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Do you really believe that your elected officials are acting in your interest? Do you really believe that when they tax you, when they offer up protectionist measures, when they bail out financial institutions, when they fund schools that teach cinema majors but cut nursing programs, etc. that these are programs working in your benefit? And do you also believe that your politicians honestly hope that you become better represented by the political process? And do you believe that if you were, in fact, the politicians, that your interests would be no better served than they are today?

Bastiat wrote elegantly on this idea 160 years ago. In his chapter on “Artisans and Workmen” in Economic Sophisms, he writes:

Great God in heaven! They must have been in very good humor that day! What! The capitalists made the law; they instituted the policy of protectionism, and they did it so that you workers might profit at their expense!


But here is what is even more extraordinary.


How does it happen that your self-styled friends, who talk to you so much about the goodness, the generosity, and the self-sacrifice of the capitalists, never cease to commiserate with you on the fact that you are deprived of your political rights? From their point of view, what could you do with them even if you enjoyed them? The capitalists have a monopoly on legislation; that is true.29* Thanks to this monopoly, they have conferred upon themselves a monopoly on iron, cloth, textiles, coal, wood, and meat—that is also true. But your self-styled friends tell you that by doing this the capitalists have impoverished themselves, without being under any obligation to do so, in order to enrich you, without your having any right to be rich! Surely, if you were voters and deputies, you could not manage your affairs better; indeed, you could not manage them so well.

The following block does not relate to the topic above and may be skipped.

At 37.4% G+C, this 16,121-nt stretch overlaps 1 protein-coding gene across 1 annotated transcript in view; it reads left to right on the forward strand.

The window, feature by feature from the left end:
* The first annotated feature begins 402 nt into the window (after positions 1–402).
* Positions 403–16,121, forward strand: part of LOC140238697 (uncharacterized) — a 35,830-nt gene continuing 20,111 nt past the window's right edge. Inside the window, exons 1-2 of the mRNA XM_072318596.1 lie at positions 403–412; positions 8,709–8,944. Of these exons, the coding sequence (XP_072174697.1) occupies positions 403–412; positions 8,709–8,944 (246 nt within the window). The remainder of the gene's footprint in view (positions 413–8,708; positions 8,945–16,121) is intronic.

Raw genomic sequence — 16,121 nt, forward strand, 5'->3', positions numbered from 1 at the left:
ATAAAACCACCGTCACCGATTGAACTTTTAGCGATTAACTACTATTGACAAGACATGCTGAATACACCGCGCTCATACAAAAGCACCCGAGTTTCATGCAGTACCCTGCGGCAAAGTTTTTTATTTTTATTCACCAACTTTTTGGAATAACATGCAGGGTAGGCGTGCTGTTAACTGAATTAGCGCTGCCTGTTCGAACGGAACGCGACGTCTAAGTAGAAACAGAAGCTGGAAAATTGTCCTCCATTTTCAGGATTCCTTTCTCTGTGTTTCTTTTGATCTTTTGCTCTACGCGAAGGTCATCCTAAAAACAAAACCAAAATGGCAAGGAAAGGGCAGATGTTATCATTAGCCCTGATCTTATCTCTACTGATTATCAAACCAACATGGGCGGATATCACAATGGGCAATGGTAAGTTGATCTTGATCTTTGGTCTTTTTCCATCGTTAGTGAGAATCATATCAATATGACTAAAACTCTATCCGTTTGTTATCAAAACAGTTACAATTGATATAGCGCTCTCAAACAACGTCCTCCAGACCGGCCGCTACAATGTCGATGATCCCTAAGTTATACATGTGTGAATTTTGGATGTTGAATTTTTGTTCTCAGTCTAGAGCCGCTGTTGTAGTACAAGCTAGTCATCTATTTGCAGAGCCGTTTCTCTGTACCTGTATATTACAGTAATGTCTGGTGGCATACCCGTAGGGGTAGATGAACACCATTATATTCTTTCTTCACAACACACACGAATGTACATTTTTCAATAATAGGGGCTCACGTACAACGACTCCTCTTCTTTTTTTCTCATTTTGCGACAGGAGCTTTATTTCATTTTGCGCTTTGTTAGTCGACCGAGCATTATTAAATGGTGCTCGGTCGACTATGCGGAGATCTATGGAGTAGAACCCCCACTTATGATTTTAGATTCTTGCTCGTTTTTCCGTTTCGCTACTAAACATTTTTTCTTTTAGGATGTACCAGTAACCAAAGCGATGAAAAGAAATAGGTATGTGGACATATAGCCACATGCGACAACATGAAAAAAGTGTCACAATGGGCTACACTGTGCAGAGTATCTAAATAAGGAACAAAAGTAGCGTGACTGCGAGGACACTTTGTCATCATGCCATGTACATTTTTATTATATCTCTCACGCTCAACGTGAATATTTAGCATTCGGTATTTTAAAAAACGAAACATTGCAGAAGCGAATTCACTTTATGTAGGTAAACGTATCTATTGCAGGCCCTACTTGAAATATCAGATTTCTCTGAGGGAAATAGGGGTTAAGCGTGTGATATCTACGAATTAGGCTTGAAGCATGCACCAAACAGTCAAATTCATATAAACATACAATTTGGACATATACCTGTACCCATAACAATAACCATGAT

If the currently prevailing industrial organization has been designed with your interests in view, then it is perfidious to demand political rights on your behalf; for these new-fangled democrats will never escape the following dilemma: the law, as made by the middle classes, either gives you more, or it gives you less, than your natural wages. If it gives you less, they are deceiving you by inviting you to support it. If it gives you more, they are still deceiving you by urging you to demand political rights, when the middle classes are making sacrifices for you that you, in all honesty, would not dare to vote for yourselves.


Workers, God forbid that this tract should have the effect of sowing in your hearts any seeds of resentment against the wealthy classes! If self-interest, whether badly understood or genuinely alarmed, is still the mainstay of monopoly, let us not forget that it has its roots in errors common to both capitalists and workers. Thus, rather than incite them against one another, let us strive to draw them together. And what do we need to do to achieve this end? If it is true that natural social tendencies are conducive to the elimination of inequalities among men, we need only allow these tendencies to operate, remove the artificial obstacles that interfere with their effectiveness, and let the relations among the various classes be based upon justice, which is indistinguishable, at least in my mind, from the principle of freedom .30*

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